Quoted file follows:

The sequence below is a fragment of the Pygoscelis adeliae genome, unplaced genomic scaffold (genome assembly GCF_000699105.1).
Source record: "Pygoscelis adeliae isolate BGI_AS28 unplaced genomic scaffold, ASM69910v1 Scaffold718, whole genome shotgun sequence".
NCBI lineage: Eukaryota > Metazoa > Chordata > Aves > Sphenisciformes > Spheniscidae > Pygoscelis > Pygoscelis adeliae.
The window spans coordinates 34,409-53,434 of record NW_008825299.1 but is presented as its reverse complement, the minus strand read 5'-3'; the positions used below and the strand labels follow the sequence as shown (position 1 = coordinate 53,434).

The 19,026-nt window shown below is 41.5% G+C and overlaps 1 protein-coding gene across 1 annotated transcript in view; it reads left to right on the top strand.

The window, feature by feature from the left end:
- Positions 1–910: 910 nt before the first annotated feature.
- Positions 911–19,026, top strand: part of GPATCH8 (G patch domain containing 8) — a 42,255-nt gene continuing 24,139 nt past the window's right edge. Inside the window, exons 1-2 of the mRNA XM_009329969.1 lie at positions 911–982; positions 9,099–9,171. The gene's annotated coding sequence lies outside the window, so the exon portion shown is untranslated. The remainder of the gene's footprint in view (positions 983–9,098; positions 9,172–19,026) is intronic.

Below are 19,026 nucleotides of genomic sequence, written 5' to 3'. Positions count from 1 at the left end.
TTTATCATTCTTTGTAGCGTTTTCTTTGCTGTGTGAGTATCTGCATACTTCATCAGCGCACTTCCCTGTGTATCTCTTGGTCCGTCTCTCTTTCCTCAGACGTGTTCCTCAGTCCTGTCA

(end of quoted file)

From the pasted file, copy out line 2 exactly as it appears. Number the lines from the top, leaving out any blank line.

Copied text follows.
Source record: "Pygoscelis adeliae isolate BGI_AS28 unplaced genomic scaffold, ASM69910v1 Scaffold718, whole genome shotgun sequence".